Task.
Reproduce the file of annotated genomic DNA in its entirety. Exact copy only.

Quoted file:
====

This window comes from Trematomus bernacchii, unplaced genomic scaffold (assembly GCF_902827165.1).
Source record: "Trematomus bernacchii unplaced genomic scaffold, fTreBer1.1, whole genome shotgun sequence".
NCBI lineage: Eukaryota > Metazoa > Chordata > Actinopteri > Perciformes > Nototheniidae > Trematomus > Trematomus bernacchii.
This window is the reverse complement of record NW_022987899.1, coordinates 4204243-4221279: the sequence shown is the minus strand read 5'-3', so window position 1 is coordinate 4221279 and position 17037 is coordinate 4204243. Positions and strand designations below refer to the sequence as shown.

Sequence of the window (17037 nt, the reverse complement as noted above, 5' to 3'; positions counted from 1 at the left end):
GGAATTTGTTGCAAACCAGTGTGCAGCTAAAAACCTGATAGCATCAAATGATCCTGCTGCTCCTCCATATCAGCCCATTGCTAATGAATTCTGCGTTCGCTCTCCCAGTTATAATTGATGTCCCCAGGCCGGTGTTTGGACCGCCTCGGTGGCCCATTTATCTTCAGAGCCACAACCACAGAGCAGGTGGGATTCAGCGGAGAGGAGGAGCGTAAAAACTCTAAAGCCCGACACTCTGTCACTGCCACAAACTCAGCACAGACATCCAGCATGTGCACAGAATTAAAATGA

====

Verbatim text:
This window comes from Trematomus bernacchii, unplaced genomic scaffold (assembly GCF_902827165.1).
Source record: "Trematomus bernacchii unplaced genomic scaffold, fTreBer1.1, whole genome shotgun sequence".
NCBI lineage: Eukaryota > Metazoa > Chordata > Actinopteri > Perciformes > Nototheniidae > Trematomus > Trematomus bernacchii.
This window is the reverse complement of record NW_022987899.1, coordinates 4204243-4221279: the sequence shown is the minus strand read 5'-3', so window position 1 is coordinate 4221279 and position 17037 is coordinate 4204243. Positions and strand designations below refer to the sequence as shown.

Sequence of the window (17037 nt, the reverse complement as noted above, 5' to 3'; positions counted from 1 at the left end):
GGAATTTGTTGCAAACCAGTGTGCAGCTAAAAACCTGATAGCATCAAATGATCCTGCTGCTCCTCCATATCAGCCCATTGCTAATGAATTCTGCGTTCGCTCTCCCAGTTATAATTGATGTCCCCAGGCCGGTGTTTGGACCGCCTCGGTGGCCCATTTATCTTCAGAGCCACAACCACAGAGCAGGTGGGATTCAGCGGAGAGGAGGAGCGTAAAAACTCTAAAGCCCGACACTCTGTCACTGCCACAAACTCAGCACAGACATCCAGCATGTGCACAGAATTAAAATGA